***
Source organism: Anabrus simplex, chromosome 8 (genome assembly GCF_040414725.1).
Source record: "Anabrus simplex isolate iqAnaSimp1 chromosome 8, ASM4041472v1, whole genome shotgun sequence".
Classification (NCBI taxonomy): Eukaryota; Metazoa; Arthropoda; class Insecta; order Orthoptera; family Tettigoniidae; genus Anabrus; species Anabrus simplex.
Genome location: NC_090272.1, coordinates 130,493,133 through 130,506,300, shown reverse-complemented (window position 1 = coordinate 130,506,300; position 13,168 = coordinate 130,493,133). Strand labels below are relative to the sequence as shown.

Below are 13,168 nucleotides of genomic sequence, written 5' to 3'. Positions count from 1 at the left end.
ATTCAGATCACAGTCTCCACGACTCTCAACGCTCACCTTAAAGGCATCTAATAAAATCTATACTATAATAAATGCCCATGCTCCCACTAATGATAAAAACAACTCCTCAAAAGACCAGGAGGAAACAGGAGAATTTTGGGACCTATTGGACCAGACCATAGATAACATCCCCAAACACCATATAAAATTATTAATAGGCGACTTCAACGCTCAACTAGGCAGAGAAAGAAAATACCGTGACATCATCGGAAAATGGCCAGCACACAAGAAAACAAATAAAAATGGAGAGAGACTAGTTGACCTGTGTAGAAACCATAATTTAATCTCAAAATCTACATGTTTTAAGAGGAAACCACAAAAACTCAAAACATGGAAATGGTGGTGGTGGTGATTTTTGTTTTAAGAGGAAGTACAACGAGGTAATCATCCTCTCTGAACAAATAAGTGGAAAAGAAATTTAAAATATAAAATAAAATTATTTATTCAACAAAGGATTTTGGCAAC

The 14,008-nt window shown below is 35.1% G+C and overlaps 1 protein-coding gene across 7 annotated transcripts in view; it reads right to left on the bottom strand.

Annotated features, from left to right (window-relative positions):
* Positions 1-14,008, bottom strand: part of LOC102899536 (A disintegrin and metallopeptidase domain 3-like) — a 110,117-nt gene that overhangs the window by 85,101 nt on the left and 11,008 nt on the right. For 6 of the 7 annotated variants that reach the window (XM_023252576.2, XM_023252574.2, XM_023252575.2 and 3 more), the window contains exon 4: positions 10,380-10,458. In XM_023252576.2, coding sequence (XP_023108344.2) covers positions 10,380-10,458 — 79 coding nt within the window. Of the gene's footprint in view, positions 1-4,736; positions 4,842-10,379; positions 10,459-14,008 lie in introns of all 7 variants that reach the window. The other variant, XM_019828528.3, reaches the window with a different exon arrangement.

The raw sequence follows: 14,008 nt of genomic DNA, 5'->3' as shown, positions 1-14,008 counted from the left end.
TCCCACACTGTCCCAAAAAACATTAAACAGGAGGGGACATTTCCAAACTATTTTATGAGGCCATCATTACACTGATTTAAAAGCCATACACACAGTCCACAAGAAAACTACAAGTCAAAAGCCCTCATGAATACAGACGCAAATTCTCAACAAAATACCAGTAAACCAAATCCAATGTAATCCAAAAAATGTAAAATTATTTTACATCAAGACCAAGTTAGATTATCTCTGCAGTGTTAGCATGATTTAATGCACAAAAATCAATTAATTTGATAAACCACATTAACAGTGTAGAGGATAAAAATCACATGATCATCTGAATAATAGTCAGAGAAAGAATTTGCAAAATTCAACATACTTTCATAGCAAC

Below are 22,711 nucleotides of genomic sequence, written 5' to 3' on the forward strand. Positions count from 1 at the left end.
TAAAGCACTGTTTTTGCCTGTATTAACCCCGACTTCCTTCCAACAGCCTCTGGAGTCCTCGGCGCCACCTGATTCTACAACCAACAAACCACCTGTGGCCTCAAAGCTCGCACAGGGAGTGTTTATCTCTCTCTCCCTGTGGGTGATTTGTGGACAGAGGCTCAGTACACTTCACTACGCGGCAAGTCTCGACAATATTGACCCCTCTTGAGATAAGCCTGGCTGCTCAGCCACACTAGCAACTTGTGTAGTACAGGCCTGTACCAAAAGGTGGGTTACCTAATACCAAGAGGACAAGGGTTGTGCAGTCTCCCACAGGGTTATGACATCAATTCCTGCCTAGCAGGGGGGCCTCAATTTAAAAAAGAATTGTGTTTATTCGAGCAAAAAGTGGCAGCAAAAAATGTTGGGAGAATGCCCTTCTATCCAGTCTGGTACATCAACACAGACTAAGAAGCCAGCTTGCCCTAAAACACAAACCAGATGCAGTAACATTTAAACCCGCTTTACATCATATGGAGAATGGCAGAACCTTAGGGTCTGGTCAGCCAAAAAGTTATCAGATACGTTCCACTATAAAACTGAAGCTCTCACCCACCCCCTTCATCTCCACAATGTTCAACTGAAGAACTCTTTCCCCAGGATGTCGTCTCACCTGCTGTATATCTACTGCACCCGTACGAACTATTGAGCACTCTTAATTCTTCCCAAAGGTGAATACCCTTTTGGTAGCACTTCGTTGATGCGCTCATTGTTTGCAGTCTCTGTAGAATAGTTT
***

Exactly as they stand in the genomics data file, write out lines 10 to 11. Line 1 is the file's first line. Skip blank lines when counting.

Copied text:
The raw sequence follows: 14,008 nt of genomic DNA, 5'->3' as shown, positions 1-14,008 counted from the left end.
TCCCACACTGTCCCAAAAAACATTAAACAGGAGGGGACATTTCCAAACTATTTTATGAGGCCATCATTACACTGATTTAAAAGCCATACACACAGTCCACAAGAAAACTACAAGTCAAAAGCCCTCATGAATACAGACGCAAATTCTCAACAAAATACCAGTAAACCAAATCCAATGTAATCCAAAAAATGTAAAATTATTTTACATCAAGACCAAGTTAGATTATCTCTGCAGTGTTAGCATGATTTAATGCACAAAAATCAATTAATTTGATAAACCACATTAACAGTGTAGAGGATAAAAATCACATGATCATCTGAATAATAGTCAGAGAAAGAATTTGCAAAATTCAACATACTTTCATAGCAAC